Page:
Origin of English word FLEET

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English Word


Edenic Word


Hebrew Word







[P( H)-L-T]


FLEET and FLIGHT (see FLIGHT) needn't belong with FLOAT at the Indo-European “root” pleu (to flow).  FLEETING (running swiftly away) best directs us to escaping, and away from FLEET as a flotilla of ships.

 Old English flyht (act of fleeing, escape) more simply and directly comes from   פלט   PaLahDT or      פלת PHaLahT (to escape, be saved - Ezekiel7:16) and     פליטה PLaYDTaH ("escaped" - Exodus10:5).      פרח PaRa[K]H is to fly; also Aramaic-Syriac.     פ-ר-ח Pey-Resh-Het is also the spreading of disease (Leviticus 13:39), and blossoming (Numbers 17:23). Getting back to FLIGHT,       אפרחים     APHRoa[K]HiM are young birds in Deuteronomy 22:6.  A FLEDGE (FLEDGELING) is also in that flooded Indo-European “root”.  The pleu Indo-European “root” not only includes the verb FLY, but the insect as well.  The AHD traces the FLY to Old English fleoge (a fly, and closely relates it to FLEE.  Sryiac       פרחתא PaRa[K[HTAh is a bird and an insect, a flying creature.

Fleet-footed flying from danger is ברח     BeRa[K]H (to flee -  Genesis 31:22); also Ugaritic and Arabic (any withdrawing).


FLEE, FLIT, FLUSTER and FLY are better off rescued from the Indo-European “root” pleu (to flow)  – see  FLUTTER.  Listed cognates of FLEET and FLIGHT include FLUSTER, PLUVIAL, PNEUMONIA, PLUTO, PULMONARY and a FLOTILLA of other FLOTSAM.

Some of the relevant cognates listed include FLECHE and FLETCHER (the flying arrow), FLEY (to put to flight), FOWL, FLUGELHORN and FLUTTER.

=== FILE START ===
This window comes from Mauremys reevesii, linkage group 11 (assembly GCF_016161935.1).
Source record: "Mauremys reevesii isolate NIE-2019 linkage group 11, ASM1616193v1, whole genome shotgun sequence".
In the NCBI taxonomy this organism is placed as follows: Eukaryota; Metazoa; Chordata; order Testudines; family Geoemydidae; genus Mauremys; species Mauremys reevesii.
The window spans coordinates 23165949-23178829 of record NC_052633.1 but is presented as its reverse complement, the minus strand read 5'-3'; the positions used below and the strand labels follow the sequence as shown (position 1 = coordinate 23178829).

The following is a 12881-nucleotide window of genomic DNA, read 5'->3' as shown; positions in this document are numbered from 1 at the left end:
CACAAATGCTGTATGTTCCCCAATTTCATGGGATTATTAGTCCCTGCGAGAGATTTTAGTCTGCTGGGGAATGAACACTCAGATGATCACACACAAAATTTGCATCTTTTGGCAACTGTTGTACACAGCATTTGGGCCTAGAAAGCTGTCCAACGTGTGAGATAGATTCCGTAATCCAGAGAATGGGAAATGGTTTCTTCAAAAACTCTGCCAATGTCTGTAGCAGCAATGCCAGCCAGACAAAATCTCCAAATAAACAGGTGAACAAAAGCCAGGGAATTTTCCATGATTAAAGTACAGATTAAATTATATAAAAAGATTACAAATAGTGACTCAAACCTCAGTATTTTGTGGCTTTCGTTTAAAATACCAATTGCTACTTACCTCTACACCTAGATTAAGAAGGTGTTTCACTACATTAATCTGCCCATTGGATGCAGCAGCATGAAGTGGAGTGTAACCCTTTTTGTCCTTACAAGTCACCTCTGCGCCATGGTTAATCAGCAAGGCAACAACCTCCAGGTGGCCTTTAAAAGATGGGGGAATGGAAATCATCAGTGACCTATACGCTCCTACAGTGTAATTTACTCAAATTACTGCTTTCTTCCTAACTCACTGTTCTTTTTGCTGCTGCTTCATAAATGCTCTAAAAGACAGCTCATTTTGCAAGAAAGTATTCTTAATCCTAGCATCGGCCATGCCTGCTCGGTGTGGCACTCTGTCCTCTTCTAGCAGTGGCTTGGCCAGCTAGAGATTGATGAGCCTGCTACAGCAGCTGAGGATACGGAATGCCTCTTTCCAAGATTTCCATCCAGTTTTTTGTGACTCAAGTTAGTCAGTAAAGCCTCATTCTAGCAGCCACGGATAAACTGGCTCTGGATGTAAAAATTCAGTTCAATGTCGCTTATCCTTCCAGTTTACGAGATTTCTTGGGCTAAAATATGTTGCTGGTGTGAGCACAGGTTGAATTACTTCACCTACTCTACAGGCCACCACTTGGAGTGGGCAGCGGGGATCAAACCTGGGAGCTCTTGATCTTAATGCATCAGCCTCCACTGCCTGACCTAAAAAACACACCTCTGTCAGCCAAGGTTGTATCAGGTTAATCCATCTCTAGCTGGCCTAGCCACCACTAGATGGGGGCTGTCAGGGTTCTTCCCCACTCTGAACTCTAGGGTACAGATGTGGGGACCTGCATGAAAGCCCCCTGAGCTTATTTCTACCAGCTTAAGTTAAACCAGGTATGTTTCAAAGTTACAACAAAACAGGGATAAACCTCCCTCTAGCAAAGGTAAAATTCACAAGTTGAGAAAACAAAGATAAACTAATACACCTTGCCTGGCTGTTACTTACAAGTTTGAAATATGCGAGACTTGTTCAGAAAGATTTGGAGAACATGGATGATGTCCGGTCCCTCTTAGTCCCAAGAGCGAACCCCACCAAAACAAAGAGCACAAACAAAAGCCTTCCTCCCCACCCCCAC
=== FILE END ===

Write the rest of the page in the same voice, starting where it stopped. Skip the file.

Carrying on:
The listed words BLEED (BLOOD) and FLOOD might also come from  Pey-Lamed-Tet or  P-L-DT, as the Hebrew term can also mean to discharge, escape or vomit forth  – see  BURST.  The PL element in gushing liquids is found in other Indo-European "rain" words.

A related LT root of hiding and concealment is seen at LID. To LIGHT OUT (escape) might be from the Lamed-Tet part of our featured Edenic etymon.  LOT is told to FLEE, HeeMaLaiDT (Genesis 19:22).  Infamous as a  (Pa)LeeYDT (refugee), Abraham's nephew  LOADT / LOT had to run in fleet flight from the destruction of Sodom.

To BOLT and run is another bilabial-liquid-denta; of escape;  the opposite of being BOLTED in place.


One may prefer to see FLIGHT as a FLG, rather than an FLT word. If so, the first in flight in not North Carolina but the Bible. Biblical Pey - Resh-Het., PeRa[K]H or FeRa[K]H,  means to fly, burst forth (Genesis 40:10), or break out, mostly in the sense of an airborne plague (Exodus 9:9). Forms of this bilabial-liquid-guttural flying can be seen in the airplanes of the Germans (flugzeus) and Dutch (vliegtuig).

A liquid shift allows Resh to become L, while guttural Het cab become a GH.  From this angle, the T of FLIGHT is inhistoric. See FLIGHT.  For water fleeting or floating away, see “ARCIPELAGO.”

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